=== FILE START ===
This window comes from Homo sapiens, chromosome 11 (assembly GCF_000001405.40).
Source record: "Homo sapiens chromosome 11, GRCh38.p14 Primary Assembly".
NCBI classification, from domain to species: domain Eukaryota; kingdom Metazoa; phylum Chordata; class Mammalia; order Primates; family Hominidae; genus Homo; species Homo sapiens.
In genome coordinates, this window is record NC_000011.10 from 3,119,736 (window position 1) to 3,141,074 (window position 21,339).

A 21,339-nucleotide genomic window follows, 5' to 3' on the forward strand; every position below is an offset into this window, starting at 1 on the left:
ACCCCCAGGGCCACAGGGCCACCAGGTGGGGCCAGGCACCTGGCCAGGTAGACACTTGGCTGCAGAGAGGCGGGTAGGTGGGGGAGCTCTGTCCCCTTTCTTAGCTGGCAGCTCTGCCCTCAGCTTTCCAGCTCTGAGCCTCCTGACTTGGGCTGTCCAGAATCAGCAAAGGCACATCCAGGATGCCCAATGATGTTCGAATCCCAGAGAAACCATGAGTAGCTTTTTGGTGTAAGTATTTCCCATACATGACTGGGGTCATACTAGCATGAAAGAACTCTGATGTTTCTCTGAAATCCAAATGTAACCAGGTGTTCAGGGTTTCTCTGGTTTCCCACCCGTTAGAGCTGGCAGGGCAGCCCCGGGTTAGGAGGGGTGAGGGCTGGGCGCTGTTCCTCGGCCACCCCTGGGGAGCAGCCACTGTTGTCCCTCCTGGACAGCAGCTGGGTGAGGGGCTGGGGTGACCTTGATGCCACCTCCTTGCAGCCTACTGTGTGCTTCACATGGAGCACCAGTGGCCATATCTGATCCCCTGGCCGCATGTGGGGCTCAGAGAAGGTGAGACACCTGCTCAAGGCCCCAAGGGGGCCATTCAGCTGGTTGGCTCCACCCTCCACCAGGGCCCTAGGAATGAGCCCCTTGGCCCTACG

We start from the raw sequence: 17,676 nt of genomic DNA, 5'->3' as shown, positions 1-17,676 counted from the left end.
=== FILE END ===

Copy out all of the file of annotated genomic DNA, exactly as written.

This window comes from Homo sapiens, chromosome 11 (assembly GCF_000001405.40).
Source record: "Homo sapiens chromosome 11, GRCh38.p14 Primary Assembly".
NCBI classification, from domain to species: domain Eukaryota; kingdom Metazoa; phylum Chordata; class Mammalia; order Primates; family Hominidae; genus Homo; species Homo sapiens.
In genome coordinates, this window is record NC_000011.10 from 3,119,736 (window position 1) to 3,141,074 (window position 21,339).

A 21,339-nucleotide genomic window follows, 5' to 3' on the forward strand; every position below is an offset into this window, starting at 1 on the left:
ACCCCCAGGGCCACAGGGCCACCAGGTGGGGCCAGGCACCTGGCCAGGTAGACACTTGGCTGCAGAGAGGCGGGTAGGTGGGGGAGCTCTGTCCCCTTTCTTAGCTGGCAGCTCTGCCCTCAGCTTTCCAGCTCTGAGCCTCCTGACTTGGGCTGTCCAGAATCAGCAAAGGCACATCCAGGATGCCCAATGATGTTCGAATCCCAGAGAAACCATGAGTAGCTTTTTGGTGTAAGTATTTCCCATACATGACTGGGGTCATACTAGCATGAAAGAACTCTGATGTTTCTCTGAAATCCAAATGTAACCAGGTGTTCAGGGTTTCTCTGGTTTCCCACCCGTTAGAGCTGGCAGGGCAGCCCCGGGTTAGGAGGGGTGAGGGCTGGGCGCTGTTCCTCGGCCACCCCTGGGGAGCAGCCACTGTTGTCCCTCCTGGACAGCAGCTGGGTGAGGGGCTGGGGTGACCTTGATGCCACCTCCTTGCAGCCTACTGTGTGCTTCACATGGAGCACCAGTGGCCATATCTGATCCCCTGGCCGCATGTGGGGCTCAGAGAAGGTGAGACACCTGCTCAAGGCCCCAAGGGGGCCATTCAGCTGGTTGGCTCCACCCTCCACCAGGGCCCTAGGAATGAGCCCCTTGGCCCTACG

We start from the raw sequence: 17,676 nt of genomic DNA, 5'->3' as shown, positions 1-17,676 counted from the left end.